If some in our society think that certain government services are necessary, then let them collect the revenues to support those services in a voluntary fashion. We who oppose taxation may or may not support their efforts. It would soon be revealed which services are sufficiently desired. And if the people collecting the money to support these services do not, in their judgment, collect enough, then let them dig into their own pockets to make up the deficiency or do without. They do not have the right to spend other people’s money.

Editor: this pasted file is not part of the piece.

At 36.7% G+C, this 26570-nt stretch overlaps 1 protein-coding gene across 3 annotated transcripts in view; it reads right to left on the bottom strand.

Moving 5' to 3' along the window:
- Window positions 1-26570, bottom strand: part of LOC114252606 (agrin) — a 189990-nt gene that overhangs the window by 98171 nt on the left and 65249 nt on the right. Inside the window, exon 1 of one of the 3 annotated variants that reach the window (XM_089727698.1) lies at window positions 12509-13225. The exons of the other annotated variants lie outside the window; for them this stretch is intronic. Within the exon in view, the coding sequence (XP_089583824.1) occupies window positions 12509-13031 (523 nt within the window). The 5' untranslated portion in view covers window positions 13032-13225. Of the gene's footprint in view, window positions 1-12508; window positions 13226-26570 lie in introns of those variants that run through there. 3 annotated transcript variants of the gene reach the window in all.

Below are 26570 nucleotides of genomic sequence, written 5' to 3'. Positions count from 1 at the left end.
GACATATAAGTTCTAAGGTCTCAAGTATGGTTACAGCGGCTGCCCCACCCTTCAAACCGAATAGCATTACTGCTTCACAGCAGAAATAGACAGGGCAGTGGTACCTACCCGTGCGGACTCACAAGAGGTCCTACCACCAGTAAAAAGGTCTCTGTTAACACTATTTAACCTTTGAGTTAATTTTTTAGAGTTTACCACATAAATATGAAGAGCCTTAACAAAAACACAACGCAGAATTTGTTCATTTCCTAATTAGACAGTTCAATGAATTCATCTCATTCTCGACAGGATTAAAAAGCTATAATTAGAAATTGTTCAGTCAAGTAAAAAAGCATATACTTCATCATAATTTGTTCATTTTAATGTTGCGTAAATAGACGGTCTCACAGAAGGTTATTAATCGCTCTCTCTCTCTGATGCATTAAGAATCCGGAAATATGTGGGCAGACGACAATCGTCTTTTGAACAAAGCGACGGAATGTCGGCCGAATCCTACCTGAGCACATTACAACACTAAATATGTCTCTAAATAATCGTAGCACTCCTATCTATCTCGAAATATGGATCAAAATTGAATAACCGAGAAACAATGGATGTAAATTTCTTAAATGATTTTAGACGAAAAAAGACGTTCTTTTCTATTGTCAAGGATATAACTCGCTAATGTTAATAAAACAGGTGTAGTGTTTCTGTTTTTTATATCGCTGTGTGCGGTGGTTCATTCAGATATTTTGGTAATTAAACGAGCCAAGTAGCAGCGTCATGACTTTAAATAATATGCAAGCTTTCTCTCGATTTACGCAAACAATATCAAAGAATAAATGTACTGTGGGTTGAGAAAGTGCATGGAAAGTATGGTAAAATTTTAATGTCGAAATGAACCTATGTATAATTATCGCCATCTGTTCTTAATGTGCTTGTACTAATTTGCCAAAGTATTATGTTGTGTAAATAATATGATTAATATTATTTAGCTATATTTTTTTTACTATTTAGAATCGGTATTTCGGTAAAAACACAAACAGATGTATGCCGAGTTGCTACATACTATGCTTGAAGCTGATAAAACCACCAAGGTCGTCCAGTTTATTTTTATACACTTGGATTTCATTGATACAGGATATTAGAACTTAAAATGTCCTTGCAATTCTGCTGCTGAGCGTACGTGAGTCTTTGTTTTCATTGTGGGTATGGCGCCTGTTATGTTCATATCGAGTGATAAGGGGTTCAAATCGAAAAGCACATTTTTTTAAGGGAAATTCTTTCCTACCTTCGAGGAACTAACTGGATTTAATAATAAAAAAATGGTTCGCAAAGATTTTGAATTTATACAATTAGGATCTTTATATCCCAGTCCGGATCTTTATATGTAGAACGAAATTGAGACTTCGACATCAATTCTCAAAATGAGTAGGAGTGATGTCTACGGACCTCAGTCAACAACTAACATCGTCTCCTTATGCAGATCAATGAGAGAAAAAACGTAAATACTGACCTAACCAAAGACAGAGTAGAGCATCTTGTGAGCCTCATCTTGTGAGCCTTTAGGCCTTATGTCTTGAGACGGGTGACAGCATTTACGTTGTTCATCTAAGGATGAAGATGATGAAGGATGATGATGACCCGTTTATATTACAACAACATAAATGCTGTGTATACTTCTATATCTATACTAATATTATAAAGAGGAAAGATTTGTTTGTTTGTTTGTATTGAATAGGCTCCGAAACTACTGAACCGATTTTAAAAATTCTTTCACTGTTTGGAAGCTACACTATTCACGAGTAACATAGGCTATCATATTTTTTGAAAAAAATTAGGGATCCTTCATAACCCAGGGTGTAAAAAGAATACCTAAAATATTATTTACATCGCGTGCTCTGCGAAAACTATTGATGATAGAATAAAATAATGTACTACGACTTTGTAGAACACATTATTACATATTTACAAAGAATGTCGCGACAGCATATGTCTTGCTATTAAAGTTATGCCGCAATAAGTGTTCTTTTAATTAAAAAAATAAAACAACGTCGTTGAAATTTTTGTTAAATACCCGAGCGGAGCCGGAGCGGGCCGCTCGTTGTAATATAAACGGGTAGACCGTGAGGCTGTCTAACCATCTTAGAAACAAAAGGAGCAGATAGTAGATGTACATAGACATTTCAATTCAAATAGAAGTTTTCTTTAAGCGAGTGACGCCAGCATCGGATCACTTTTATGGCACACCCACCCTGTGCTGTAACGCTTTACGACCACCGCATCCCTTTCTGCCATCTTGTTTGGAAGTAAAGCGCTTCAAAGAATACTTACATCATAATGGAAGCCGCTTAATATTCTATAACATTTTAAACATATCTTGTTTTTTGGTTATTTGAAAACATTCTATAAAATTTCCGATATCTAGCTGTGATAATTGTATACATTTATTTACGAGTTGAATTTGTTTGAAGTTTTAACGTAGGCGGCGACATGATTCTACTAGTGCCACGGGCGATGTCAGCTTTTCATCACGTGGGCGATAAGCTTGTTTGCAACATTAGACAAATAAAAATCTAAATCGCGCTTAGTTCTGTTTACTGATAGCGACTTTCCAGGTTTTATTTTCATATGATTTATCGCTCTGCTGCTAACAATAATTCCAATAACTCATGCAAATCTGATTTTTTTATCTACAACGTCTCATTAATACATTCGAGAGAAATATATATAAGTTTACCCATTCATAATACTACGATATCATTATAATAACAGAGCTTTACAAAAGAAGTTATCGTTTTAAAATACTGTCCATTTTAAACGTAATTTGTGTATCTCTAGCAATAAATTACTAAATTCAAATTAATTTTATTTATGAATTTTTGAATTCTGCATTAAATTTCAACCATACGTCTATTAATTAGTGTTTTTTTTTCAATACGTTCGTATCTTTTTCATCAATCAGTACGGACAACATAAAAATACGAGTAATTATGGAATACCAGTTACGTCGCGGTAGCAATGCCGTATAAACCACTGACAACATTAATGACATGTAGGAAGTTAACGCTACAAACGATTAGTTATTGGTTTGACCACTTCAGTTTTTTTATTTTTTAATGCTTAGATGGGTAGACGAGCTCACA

The articles in this anthology have been chosen because they discuss the historical, political, and philosophical relationships between taxation, slavery, and stealing. Robert Ringer, in his opening essay, describes taxation as a disgrace to the human race because it is a “violation of property rights, which means a violation of human rights.” He points out that he is not only opposed to the income tax, but to all the “subtle” and hidden taxes that politicians on every level of government have enacted. He further alludes to the tremendous amount of “stolen” time that taxpayers surrender as they fill out their tax returns and compute the amount of taxes they owe. Harry Reid describes these activities as “voluntary” because everyone (or everyone’s accountant) figures out the extent of his or her own tax liability. The interview with the Senator has been included because it demonstrates the gross absurdity of calling taxes, especially the federal income tax, a consensual activity. It only appears so because the American taxpayers are so brainwashed that most of them no longer perceive the government as a violent threat, but rather view it as an unending source of welfare benefits that someone else pays for.